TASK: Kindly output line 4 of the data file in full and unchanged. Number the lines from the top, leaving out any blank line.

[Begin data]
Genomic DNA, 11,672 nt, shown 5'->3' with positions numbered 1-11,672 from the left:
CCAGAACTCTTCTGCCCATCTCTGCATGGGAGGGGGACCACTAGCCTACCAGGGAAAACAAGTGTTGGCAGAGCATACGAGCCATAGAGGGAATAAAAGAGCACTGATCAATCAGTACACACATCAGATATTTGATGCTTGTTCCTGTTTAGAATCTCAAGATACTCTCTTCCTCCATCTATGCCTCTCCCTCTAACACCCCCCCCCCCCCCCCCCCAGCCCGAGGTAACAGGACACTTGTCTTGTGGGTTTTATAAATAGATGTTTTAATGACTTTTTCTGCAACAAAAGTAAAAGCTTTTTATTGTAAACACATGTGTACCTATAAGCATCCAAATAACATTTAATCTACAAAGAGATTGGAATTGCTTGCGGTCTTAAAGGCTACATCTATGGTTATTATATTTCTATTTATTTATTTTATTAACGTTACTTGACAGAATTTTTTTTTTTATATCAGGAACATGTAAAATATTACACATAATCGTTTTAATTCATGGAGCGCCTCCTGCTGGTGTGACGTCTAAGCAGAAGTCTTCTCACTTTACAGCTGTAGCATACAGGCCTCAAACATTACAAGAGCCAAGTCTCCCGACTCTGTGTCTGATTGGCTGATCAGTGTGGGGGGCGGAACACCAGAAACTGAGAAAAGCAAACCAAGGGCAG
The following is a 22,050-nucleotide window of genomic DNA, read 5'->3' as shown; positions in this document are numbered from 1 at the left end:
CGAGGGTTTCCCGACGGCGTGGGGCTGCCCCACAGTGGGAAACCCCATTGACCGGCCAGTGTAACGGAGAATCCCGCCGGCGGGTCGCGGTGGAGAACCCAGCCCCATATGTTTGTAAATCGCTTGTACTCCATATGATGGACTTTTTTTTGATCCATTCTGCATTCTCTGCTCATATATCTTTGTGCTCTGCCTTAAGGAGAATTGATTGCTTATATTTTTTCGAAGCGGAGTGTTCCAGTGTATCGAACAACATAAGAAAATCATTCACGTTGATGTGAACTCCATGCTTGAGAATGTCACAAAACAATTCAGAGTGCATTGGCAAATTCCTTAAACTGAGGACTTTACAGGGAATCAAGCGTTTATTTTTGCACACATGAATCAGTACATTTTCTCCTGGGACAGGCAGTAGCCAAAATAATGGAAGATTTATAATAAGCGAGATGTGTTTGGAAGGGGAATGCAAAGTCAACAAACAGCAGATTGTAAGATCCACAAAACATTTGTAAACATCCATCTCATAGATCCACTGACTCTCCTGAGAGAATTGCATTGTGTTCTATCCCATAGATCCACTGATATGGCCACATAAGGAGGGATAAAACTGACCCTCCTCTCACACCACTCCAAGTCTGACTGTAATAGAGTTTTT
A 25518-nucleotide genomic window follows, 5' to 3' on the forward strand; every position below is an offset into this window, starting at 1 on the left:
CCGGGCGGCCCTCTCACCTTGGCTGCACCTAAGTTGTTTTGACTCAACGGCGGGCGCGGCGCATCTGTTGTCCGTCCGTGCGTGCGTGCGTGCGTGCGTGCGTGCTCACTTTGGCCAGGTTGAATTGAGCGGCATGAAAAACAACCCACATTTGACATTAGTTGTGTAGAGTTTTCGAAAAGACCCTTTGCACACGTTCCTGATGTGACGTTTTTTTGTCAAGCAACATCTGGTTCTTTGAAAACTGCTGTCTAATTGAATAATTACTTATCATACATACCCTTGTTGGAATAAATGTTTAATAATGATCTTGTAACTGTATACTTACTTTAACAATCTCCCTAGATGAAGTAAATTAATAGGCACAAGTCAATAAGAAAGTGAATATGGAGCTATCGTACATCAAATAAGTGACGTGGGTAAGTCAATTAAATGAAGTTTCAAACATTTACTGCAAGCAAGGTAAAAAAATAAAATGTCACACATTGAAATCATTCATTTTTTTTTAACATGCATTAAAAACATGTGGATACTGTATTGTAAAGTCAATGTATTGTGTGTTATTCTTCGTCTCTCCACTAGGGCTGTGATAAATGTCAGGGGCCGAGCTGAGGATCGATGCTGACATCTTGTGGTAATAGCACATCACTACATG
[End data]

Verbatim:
CGAGGGTTTCCCGACGGCGTGGGGCTGCCCCACAGTGGGAAACCCCATTGACCGGCCAGTGTAACGGAGAATCCCGCCGGCGGGTCGCGGTGGAGAACCCAGCCCCATATGTTTGTAAATCGCTTGTACTCCATATGATGGACTTTTTTTTGATCCATTCTGCATTCTCTGCTCATATATCTTTGTGCTCTGCCTTAAGGAGAATTGATTGCTTATATTTTTTCGAAGCGGAGTGTTCCAGTGTATCGAACAACATAAGAAAATCATTCACGTTGATGTGAACTCCATGCTTGAGAATGTCACAAAACAATTCAGAGTGCATTGGCAAATTCCTTAAACTGAGGACTTTACAGGGAATCAAGCGTTTATTTTTGCACACATGAATCAGTACATTTTCTCCTGGGACAGGCAGTAGCCAAAATAATGGAAGATTTATAATAAGCGAGATGTGTTTGGAAGGGGAATGCAAAGTCAACAAACAGCAGATTGTAAGATCCACAAAACATTTGTAAACATCCATCTCATAGATCCACTGACTCTCCTGAGAGAATTGCATTGTGTTCTATCCCATAGATCCACTGATATGGCCACATAAGGAGGGATAAAACTGACCCTCCTCTCACACCACTCCAAGTCTGACTGTAATAGAGTTTTT